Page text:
Planning Advice Note 68: Design Statements
When is a design statement required?
A design statement could potentially be submitted with any planning application. While it is good practice, and in the applicants favour to submit a statement, it is not a requirement in all cases.
There are, however, certain types of sites or developments where a design statement will be highly desirable. They will most often be needed for major developments or listed building applications. Design issues should, where appropriate, be considered as part of the scoping process for significant planning applications, which require an environmental assessment. Design statements may also be appropriate for some minor applications or small scale developments on sensitive sites, such as some house extensions in conservation areas.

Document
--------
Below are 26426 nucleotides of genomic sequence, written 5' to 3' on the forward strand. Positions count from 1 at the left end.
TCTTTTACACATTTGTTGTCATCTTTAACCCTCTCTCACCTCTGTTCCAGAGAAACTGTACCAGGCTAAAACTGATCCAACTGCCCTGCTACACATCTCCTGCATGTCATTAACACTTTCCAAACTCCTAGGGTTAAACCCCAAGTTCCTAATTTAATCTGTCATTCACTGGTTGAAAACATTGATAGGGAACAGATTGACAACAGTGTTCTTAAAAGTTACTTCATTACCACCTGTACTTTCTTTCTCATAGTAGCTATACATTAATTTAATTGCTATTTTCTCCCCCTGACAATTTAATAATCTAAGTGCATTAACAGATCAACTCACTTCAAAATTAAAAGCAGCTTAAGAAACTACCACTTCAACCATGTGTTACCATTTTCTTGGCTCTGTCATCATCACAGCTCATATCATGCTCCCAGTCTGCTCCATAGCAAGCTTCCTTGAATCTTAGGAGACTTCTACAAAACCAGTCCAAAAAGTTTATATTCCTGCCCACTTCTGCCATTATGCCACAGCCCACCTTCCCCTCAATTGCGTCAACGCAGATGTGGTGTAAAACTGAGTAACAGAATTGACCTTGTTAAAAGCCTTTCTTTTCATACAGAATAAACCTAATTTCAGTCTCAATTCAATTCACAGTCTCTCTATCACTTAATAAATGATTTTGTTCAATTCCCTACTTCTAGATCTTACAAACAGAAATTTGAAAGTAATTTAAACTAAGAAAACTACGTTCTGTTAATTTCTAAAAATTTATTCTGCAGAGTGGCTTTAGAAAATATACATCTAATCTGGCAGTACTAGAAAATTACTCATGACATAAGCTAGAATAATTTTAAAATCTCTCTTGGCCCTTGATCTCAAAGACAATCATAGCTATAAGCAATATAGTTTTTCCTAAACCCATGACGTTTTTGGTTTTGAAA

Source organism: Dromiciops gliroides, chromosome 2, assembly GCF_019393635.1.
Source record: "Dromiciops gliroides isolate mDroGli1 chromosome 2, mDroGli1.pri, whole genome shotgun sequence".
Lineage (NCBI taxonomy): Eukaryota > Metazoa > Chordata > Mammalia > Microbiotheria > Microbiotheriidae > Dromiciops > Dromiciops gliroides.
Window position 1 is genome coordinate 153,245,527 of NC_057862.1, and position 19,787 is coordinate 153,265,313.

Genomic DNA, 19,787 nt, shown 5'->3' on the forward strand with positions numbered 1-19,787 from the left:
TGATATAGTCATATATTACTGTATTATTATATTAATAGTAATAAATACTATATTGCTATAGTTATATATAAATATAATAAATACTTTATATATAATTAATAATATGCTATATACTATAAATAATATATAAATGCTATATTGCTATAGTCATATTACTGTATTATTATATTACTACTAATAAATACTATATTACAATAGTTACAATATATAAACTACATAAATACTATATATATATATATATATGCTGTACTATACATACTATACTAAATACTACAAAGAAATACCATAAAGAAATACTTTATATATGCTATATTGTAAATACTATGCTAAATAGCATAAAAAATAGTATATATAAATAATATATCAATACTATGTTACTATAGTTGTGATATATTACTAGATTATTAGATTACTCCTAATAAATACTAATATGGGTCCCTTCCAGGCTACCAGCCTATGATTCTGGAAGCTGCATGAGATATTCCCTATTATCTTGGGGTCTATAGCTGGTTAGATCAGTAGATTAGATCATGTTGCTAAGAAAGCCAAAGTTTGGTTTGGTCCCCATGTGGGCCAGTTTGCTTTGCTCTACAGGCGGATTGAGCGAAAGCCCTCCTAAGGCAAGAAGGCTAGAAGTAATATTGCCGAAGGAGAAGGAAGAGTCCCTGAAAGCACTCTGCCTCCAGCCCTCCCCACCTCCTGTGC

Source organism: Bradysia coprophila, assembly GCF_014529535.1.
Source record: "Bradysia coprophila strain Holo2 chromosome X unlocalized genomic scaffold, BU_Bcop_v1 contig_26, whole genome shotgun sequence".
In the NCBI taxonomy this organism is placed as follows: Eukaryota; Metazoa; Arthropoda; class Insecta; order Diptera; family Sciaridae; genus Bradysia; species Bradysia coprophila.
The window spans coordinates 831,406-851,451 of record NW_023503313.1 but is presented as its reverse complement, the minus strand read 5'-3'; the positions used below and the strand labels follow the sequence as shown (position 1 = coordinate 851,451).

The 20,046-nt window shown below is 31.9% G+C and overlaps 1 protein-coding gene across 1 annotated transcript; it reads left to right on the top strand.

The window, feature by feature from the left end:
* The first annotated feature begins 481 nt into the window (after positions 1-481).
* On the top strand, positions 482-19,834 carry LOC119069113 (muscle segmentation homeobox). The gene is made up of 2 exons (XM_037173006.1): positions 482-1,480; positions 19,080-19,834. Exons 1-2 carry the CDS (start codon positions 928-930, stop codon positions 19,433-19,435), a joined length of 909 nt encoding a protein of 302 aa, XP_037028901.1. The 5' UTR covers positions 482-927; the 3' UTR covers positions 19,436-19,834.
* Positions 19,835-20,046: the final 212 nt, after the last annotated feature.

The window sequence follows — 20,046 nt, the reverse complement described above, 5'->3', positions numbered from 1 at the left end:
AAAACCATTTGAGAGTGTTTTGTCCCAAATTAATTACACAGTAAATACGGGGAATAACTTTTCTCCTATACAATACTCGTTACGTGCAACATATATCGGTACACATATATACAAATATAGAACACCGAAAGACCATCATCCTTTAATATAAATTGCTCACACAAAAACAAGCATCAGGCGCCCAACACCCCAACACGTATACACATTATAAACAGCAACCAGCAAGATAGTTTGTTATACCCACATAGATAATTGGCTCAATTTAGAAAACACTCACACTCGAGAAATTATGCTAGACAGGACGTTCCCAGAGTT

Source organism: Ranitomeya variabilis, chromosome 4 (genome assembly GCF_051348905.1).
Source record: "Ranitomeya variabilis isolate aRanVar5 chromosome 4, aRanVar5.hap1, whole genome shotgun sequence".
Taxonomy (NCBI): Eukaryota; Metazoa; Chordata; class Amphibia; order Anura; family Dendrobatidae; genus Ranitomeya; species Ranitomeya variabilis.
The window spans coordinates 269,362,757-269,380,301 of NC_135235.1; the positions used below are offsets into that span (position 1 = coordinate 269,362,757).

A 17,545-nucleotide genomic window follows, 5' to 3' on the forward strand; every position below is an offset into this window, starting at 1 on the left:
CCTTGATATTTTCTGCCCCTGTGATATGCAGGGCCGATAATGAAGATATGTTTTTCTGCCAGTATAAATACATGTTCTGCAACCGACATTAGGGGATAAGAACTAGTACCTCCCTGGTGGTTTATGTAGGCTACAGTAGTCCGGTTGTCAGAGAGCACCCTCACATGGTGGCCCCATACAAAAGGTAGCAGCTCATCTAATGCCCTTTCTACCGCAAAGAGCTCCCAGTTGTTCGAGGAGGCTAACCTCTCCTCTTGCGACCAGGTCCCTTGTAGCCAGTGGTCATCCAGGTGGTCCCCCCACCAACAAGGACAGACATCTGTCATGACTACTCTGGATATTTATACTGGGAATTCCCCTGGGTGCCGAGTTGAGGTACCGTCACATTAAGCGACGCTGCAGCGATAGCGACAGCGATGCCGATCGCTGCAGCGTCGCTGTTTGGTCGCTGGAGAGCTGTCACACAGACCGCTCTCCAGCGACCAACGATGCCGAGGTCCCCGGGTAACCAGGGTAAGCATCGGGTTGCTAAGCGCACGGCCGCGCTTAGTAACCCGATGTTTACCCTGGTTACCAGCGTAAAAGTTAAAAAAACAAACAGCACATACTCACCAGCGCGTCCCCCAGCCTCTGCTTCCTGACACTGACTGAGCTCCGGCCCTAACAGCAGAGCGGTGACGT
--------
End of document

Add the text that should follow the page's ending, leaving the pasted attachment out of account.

Where a formal design statement is not necessary, applicants should still have a clear and logical design philosophy which could be explained, if required.
SPP1: The Planning System reinforces the importance of good design and reaffirms that design is a material planning consideration. Councils should set out in local plans the circumstances where they will expect design statements to be prepared. They should also prepare development briefs for specific sites, and urban design guides on specific topics or for specific areas. If applicants are uncertain, then the views of the local authority should be sought.
Small scale development in a conservation area, Edinburgh
Examples of design policies in a local plan, a design guide and site planning briefs
Neigbourhood centre sketch drawing, Edinburgh